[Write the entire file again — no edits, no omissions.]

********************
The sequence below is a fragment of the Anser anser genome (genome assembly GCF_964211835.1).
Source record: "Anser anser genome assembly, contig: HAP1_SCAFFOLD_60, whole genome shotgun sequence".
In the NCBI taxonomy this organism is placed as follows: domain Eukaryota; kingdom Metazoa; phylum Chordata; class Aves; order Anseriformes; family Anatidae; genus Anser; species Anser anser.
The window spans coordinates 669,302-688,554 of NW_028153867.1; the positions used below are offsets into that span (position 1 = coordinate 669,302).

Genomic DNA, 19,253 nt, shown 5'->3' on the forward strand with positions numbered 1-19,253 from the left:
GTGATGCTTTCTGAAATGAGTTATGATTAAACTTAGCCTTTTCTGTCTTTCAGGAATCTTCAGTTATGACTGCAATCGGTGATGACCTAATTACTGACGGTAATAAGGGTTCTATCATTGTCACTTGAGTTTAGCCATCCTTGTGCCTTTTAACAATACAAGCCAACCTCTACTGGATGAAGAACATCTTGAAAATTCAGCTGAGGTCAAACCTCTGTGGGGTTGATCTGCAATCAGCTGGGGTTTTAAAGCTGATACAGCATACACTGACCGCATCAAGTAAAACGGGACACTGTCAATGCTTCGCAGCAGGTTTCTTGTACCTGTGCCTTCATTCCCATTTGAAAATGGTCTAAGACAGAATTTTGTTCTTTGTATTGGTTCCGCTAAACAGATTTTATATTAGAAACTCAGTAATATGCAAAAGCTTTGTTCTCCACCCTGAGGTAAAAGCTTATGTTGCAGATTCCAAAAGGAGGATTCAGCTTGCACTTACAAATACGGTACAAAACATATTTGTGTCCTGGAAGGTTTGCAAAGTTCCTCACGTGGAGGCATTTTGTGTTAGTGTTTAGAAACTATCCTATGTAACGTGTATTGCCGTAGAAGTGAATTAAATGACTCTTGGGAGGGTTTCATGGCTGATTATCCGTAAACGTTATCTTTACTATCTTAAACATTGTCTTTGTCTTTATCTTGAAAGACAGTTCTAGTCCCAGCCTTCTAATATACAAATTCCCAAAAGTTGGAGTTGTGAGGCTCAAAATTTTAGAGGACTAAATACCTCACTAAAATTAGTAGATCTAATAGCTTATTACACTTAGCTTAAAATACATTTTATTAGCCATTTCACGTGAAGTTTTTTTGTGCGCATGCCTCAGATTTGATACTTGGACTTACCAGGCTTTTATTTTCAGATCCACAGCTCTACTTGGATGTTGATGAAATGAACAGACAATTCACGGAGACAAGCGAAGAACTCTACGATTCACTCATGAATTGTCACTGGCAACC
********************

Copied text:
The sequence below is a fragment of the Anser anser genome (genome assembly GCF_964211835.1).
Source record: "Anser anser genome assembly, contig: HAP1_SCAFFOLD_60, whole genome shotgun sequence".
In the NCBI taxonomy this organism is placed as follows: domain Eukaryota; kingdom Metazoa; phylum Chordata; class Aves; order Anseriformes; family Anatidae; genus Anser; species Anser anser.
The window spans coordinates 669,302-688,554 of NW_028153867.1; the positions used below are offsets into that span (position 1 = coordinate 669,302).

Genomic DNA, 19,253 nt, shown 5'->3' on the forward strand with positions numbered 1-19,253 from the left:
GTGATGCTTTCTGAAATGAGTTATGATTAAACTTAGCCTTTTCTGTCTTTCAGGAATCTTCAGTTATGACTGCAATCGGTGATGACCTAATTACTGACGGTAATAAGGGTTCTATCATTGTCACTTGAGTTTAGCCATCCTTGTGCCTTTTAACAATACAAGCCAACCTCTACTGGATGAAGAACATCTTGAAAATTCAGCTGAGGTCAAACCTCTGTGGGGTTGATCTGCAATCAGCTGGGGTTTTAAAGCTGATACAGCATACACTGACCGCATCAAGTAAAACGGGACACTGTCAATGCTTCGCAGCAGGTTTCTTGTACCTGTGCCTTCATTCCCATTTGAAAATGGTCTAAGACAGAATTTTGTTCTTTGTATTGGTTCCGCTAAACAGATTTTATATTAGAAACTCAGTAATATGCAAAAGCTTTGTTCTCCACCCTGAGGTAAAAGCTTATGTTGCAGATTCCAAAAGGAGGATTCAGCTTGCACTTACAAATACGGTACAAAACATATTTGTGTCCTGGAAGGTTTGCAAAGTTCCTCACGTGGAGGCATTTTGTGTTAGTGTTTAGAAACTATCCTATGTAACGTGTATTGCCGTAGAAGTGAATTAAATGACTCTTGGGAGGGTTTCATGGCTGATTATCCGTAAACGTTATCTTTACTATCTTAAACATTGTCTTTGTCTTTATCTTGAAAGACAGTTCTAGTCCCAGCCTTCTAATATACAAATTCCCAAAAGTTGGAGTTGTGAGGCTCAAAATTTTAGAGGACTAAATACCTCACTAAAATTAGTAGATCTAATAGCTTATTACACTTAGCTTAAAATACATTTTATTAGCCATTTCACGTGAAGTTTTTTTGTGCGCATGCCTCAGATTTGATACTTGGACTTACCAGGCTTTTATTTTCAGATCCACAGCTCTACTTGGATGTTGATGAAATGAACAGACAATTCACGGAGACAAGCGAAGAACTCTACGATTCACTCATGAATTGTCACTGGCAACC